Updated December 18, 2020 - 2:39 pm
The stadium is empty and full at once, devoid of fans, flush with history.
On a sunny day, two pioneers of West Coast hip-hop stand in a barren Los Angeles Coliseum, the home of the Los Angeles Raiders for a little more than a decade, beginning in 1982.
Dressed head to toe in black, their attire is as dark as the afternoon is bright.
“The Raiders changed the rules of the game,” explains rap forebear Ice Cube, flanked by fellow genre great Snoop Dogg, in a scene from the 2010 ESPN “30 for 30” documentary “Straight Outta L.A.” “And so did L.A. hip-hop, hard-core gangsta rap. We changed the rules of the game, too.”
They did so in unison: Ushering in a new era of unflinching realism and gun-to-the-head grit in hip-hop, Ice Cube’s first group, N.W.A., would help birth gangsta rap. The members would do so perpetually clad in Raiders gear, cementing an early bond between hip-hop and the NFL’s most notorious franchise, an in-your-face sound paired with an in-your-face team.
“What are the Raiders? The Raiders are outlaws,” says Jon Weinbach, writer and producer of “Straight Outta L.A.,” which chronicles the origins of the connection between West Coast hip-hop and said football squad. “It’s the name, the pirate on the helmet. And in many ways hip-hop — especially what was then called gangsta rap — was very much outlaw music.”
N.W.A. has hardly been the only hip-hop act to embrace the Raiders over the years. Numerous rappers from the team’s native Oakland also have repped the franchise, chiefly Keak Da Sneak, Too $hort and NorCal duo Luniz, who gave a shout-out to the team’s future home on their 2002 song “Oakland Raiders,” from the “Silver & Black” album.
“Cuz I’m a Raider / Oakland Raider,” they rhyme on its chorus. “From the Bay to L.A. to Las Vegas.”
It was N.W.A., though, who most firmly forged the enduring ties between rap and the Raiders. With the former hailing from South Central Los Angeles, and the Coliseum but a few miles removed, both served as a bullhorn amplifying the voice of an inner-city community that was done being quiet.
“It was really just the streets,” explains life-long Raiders booster Rick Gonzalez, aka DJ G-Minor, a Los Angeles native who moved to Las Vegas to pursue a career in radio. “The Raiders were the streets’ team.
“The Raiders defined who we were in the streets,” continues Gonzalez, who hosts “The Gridlock Mix” on 104.3 NOW FM Mondays-Fridays at 5 p.m. “And the streets were hip-hop.”
A silver-and-black attack on the mainstream
He grew up a Detroit Lions fan, fond of watching Hall of Fame running back Barry Sanders juke defenders out of their cleats.
And yet, as a young hip-hop head, it was a West Coast team whose gear Mikey “V.I.P” Porter sought.
“I had a Raiders hat in Michigan,” says the Vegas hip-hop DJ referencing his home state, though he’s lived here most of his life. “It was the equivalent of wearing Jordans. It was a uniform.”
That uniform had a pragmatic origin, at least in part.
“N.W.A. chose the colors of black-and-white to just kind of be neutral in gangland L.A. territory,” explains Ben Westhoff, writer of the authoritative book “Original Gangstas: Tupac Shakur, Dr. Dre, Eazy-E, Ice Cube, and the Birth of West Coast Rap.” “Eazy and MC Ren came up in the Crips gang, but they performed at Bloods-centric roller rinks and stuff like that. They ultimately just wanted to attract everyone, no matter what your gang persuasion was, so pretty early on they switched to wearing neutral black-and-white almost all the time.”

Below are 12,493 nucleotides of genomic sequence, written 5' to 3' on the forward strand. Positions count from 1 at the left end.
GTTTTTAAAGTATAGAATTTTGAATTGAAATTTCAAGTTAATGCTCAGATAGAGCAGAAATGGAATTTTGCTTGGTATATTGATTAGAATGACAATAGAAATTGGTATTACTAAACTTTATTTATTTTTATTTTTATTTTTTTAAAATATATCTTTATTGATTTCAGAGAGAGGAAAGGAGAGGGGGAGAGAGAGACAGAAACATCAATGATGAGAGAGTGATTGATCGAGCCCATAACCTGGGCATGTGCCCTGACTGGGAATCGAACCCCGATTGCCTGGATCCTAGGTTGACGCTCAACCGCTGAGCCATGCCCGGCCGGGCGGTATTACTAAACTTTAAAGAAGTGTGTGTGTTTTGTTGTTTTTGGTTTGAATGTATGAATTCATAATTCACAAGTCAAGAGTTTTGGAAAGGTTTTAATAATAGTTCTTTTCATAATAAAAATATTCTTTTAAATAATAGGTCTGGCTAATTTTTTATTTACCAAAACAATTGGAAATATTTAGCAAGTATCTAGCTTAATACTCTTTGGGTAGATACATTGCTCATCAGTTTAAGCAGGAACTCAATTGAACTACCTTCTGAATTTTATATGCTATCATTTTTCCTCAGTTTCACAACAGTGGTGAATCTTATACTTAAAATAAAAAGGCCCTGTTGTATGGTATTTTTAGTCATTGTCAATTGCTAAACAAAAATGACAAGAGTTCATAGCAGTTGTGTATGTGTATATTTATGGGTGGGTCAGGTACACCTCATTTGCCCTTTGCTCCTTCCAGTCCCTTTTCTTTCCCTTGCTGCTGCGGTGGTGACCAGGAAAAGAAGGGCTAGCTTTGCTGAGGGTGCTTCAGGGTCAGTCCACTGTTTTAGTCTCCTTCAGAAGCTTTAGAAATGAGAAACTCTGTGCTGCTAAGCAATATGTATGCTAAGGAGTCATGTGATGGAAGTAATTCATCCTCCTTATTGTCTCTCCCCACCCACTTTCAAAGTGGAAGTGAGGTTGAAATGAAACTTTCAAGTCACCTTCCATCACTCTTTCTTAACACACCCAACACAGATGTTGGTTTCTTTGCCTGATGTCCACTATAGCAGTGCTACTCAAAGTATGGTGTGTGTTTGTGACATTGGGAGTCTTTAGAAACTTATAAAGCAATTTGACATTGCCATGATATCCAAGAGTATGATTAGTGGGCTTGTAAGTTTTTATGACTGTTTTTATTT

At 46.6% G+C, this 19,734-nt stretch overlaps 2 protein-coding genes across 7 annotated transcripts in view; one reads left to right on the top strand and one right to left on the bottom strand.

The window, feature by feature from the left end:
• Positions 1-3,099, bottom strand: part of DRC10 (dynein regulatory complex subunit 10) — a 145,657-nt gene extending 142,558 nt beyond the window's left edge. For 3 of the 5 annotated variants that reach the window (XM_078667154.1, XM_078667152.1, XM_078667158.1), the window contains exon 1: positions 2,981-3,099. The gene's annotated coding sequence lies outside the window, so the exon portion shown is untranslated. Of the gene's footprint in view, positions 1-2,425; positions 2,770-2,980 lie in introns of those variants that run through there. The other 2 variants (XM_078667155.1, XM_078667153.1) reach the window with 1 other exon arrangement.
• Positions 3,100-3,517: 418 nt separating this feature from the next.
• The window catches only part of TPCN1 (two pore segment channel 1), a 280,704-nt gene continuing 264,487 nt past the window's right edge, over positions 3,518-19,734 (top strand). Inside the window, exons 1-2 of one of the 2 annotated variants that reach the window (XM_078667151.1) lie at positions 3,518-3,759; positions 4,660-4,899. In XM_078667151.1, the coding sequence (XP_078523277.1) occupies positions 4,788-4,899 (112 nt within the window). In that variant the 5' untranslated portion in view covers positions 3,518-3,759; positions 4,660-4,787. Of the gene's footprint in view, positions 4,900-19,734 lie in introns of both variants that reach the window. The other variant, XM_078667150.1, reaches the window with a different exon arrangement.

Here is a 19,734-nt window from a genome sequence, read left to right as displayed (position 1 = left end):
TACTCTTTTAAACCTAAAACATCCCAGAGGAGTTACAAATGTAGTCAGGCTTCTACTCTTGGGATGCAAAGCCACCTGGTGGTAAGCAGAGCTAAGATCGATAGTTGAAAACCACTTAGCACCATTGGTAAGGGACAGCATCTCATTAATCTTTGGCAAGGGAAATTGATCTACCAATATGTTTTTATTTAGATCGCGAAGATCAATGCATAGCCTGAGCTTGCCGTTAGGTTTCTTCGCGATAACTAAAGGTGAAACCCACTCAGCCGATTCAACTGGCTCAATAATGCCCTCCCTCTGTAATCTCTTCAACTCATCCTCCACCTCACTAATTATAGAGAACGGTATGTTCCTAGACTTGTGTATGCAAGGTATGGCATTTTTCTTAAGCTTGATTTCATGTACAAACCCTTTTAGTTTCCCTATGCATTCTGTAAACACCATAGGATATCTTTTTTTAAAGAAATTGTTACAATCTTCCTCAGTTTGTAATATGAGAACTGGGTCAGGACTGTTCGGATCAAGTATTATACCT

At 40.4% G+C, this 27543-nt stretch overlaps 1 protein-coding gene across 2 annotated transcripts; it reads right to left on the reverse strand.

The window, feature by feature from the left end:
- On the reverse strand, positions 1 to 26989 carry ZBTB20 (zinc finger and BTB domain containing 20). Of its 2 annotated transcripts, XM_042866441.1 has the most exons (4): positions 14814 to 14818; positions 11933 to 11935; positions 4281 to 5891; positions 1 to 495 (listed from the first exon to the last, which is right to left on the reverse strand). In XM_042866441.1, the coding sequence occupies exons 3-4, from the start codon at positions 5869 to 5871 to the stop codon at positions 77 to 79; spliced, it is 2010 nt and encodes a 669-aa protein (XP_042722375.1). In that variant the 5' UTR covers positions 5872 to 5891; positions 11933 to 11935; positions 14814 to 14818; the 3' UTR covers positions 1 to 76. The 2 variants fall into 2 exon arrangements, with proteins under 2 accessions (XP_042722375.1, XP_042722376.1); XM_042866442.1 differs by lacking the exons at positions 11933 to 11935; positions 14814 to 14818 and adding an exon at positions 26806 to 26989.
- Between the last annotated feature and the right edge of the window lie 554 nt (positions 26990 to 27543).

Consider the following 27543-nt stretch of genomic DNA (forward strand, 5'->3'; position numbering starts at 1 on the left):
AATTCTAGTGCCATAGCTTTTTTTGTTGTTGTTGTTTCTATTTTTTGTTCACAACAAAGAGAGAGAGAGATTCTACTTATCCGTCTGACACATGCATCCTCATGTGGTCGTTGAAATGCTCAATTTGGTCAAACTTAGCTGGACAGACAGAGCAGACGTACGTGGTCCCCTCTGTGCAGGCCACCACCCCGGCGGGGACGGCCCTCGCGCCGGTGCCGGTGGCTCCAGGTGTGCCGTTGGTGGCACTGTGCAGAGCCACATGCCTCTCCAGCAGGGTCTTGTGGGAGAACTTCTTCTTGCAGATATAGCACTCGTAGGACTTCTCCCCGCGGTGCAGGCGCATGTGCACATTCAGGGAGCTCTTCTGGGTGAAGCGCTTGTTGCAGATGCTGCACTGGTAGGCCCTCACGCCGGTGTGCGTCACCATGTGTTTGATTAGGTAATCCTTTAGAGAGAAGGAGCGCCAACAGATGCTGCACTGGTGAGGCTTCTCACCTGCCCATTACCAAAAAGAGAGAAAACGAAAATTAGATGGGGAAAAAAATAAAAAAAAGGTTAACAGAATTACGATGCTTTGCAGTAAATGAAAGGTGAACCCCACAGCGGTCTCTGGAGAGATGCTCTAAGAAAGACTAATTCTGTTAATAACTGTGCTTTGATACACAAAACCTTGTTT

Raiders clothing become the de rigeur attire of hip-hop’s most explosive act, as N.W.A. took the scene by storm with their game-changing, triple-platinum 1988 debut studio album “Straight Outta Compton,” a battering-ram-of-a-record with bruising tales of police brutality and drug dealing that practically left welts.
In nearly every video and photo shoot promoting the album, the group sported Raiders hats and jackets.
“The Raiders symbol is so synonymous with N.W.A. and Ice Cube — Ice Cube always had a Raiders hat on,” recalls Vegas rapper Omino Jakku. “When I first saw the logo, I didn’t even know that was football, because I remember my cousin having a bunch of records and seeing it on the cover.”
Donning the Raiders logo became a means of earning instant street cred.
“You could be a kid from Beverly Hills rocking Raiders gear and you were somehow tougher,” chuckles Weinbach, a former reporter for the Wall Street Journal who is from L.A., and now serves as executive producer and executive vice president of Mandalay Sports Media. “They gave people the sense of belonging to that world.”
And that world was a rugged one, which played a role in the Raiders relocating back to Oakland in 1994.
“Part of the reason that the Raiders moved was that they didn’t draw well at the Coliseum,” Weinbach explains. “Part of the reason they didn’t draw well was the sense that the crowd was dangerous, and part of the reason there was a sense that the crowd was dangerous was because it was associated with this kind of dangerous music — and there was legitimate craziness going on in the stands.”
Eventually, the Raiders would pull up stakes once again, departing L.A. for the Bay Area and then Vegas.
But the team’s past still very much informs the present.
“I think it still stands as this moment in time that was unique,” Weinbach says of the era in which hip-hop and the Raiders brand first converged. “It was really one of the founding moments of this culture fusion between sports and hip-hop.”